The United Nations says the civil war in Syria has forced more than three million people to flee the country, an increase of one million in the past year alone.
Antonio Guterres, the UN High Commissioner for Refugees (UNHCR), called the crisis "the biggest humanitarian emergency of our era" on Friday, with almost half of all Syrians forced to abandon their homes since the conflict began in March 2011.
"The Syrian crisis has become the biggest humanitarian emergency of our era, yet the world is failing to meet the needs of refugees and the countries hosting them," he said.
"The response to the Syrian crisis has been generous, but the bitter truth is that it falls far short of what's needed."
The agency said its work to help the Syrian refugees now marked the largest operation in its 64-year-history.
Al Jazeera's Rula Amin, reporting from a refugee camp in the Bekaa Valley in Lebanon, said many of the refugees thought the fighting would resolve in a few months, but are now resigned to the conflict raging on.
A total of 6.5 million Syrians have been displaced from their homes, representing about 30 percent of Syria's pre-war population of 23 million.
Over half of all those who uprooted are children, the UN said, describing "cities where populations are surrounded, people are going hungry and civilians are being targeted or indiscriminately killed".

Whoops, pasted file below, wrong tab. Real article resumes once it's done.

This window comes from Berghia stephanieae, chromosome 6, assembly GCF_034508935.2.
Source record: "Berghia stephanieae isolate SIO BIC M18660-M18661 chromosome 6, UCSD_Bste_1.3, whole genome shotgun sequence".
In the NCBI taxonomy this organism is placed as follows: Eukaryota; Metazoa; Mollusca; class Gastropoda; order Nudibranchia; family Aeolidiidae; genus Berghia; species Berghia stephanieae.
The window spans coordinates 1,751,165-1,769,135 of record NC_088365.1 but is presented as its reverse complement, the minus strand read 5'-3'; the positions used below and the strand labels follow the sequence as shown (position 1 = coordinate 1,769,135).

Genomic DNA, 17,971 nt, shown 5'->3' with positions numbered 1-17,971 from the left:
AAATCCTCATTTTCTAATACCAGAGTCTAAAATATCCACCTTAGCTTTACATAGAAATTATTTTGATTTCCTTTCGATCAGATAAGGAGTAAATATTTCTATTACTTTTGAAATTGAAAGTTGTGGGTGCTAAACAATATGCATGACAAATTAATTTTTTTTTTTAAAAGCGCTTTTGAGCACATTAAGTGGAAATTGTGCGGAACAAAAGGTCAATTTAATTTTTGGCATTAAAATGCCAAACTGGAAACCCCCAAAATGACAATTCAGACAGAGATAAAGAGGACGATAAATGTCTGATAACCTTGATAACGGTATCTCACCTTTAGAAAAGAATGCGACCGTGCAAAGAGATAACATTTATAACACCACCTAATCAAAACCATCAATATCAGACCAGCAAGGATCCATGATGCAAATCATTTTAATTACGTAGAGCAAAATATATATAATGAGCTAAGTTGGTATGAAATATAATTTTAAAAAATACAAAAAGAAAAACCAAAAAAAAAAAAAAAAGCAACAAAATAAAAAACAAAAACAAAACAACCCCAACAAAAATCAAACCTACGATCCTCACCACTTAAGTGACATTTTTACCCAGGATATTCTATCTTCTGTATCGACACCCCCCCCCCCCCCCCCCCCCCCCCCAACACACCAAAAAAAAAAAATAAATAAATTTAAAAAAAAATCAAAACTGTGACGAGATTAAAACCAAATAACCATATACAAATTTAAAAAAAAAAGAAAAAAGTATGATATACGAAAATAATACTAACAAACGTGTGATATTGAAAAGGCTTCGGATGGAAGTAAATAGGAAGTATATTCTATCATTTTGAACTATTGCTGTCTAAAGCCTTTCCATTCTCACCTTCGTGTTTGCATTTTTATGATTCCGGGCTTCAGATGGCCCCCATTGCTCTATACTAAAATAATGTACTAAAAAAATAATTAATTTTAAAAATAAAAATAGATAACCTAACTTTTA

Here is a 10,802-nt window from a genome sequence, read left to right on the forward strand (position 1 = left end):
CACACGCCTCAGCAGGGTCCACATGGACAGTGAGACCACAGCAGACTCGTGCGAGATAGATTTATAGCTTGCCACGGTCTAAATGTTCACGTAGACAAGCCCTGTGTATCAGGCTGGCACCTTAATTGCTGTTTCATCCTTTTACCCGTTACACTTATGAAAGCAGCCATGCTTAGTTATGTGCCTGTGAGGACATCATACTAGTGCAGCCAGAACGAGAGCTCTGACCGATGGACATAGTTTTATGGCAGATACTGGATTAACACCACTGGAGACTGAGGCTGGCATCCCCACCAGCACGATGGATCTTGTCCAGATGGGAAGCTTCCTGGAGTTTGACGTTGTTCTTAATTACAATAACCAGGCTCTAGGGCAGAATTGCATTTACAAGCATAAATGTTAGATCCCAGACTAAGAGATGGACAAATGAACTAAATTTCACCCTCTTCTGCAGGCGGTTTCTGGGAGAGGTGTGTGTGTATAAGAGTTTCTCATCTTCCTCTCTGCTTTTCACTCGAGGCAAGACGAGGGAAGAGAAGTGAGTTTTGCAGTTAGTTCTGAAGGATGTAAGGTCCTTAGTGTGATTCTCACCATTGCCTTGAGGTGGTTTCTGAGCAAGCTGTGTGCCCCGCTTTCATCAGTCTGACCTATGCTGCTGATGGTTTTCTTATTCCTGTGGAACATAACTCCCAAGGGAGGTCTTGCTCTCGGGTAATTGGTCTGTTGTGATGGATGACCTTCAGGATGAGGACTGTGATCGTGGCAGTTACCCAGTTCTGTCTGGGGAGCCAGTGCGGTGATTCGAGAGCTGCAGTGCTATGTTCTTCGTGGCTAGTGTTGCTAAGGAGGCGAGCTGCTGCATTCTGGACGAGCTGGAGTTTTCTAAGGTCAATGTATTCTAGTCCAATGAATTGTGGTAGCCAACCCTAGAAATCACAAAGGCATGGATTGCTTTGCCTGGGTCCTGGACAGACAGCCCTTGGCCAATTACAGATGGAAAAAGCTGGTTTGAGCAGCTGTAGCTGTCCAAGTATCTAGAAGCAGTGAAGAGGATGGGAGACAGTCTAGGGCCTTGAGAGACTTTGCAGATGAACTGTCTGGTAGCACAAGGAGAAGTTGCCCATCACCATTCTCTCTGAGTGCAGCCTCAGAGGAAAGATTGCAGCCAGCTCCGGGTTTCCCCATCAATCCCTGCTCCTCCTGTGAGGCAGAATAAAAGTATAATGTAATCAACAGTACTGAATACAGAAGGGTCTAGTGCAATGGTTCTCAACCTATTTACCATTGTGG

Most of the Syrian refugees have found their way to neighbouring countries, with Lebanon hosting 1.14 million, Jordan 608,000 and Turkey 815,000.
The influx is placing an overwhelming burden on the host countries, the UNHCR stressed, adding that nearly 40 percent of the refugees were living in sub-standard conditions.
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The UNHCR said families were arriving in neighbouring countries "in a shocking state, exhausted, scared and with their saving depleted."
The agency also voiced deep concern for several hundred Syrians trapped inside the remote al Obaidi refugee camp in Iraq after UN agencies and other groups were forced to abandon their offices and warehouses as the region became overrun by the Islamic State group.
In a statement, David Miliband, former British foreign secretary and the current head of the International Rescue Committee, said: "The three million refugees from the Syria conflict represent three million indictments of government brutality, opposition violence and international failure."
The increasingly fragmented conflict raging in Syria has claimed more than 191,000 lives since erupting in March 2011.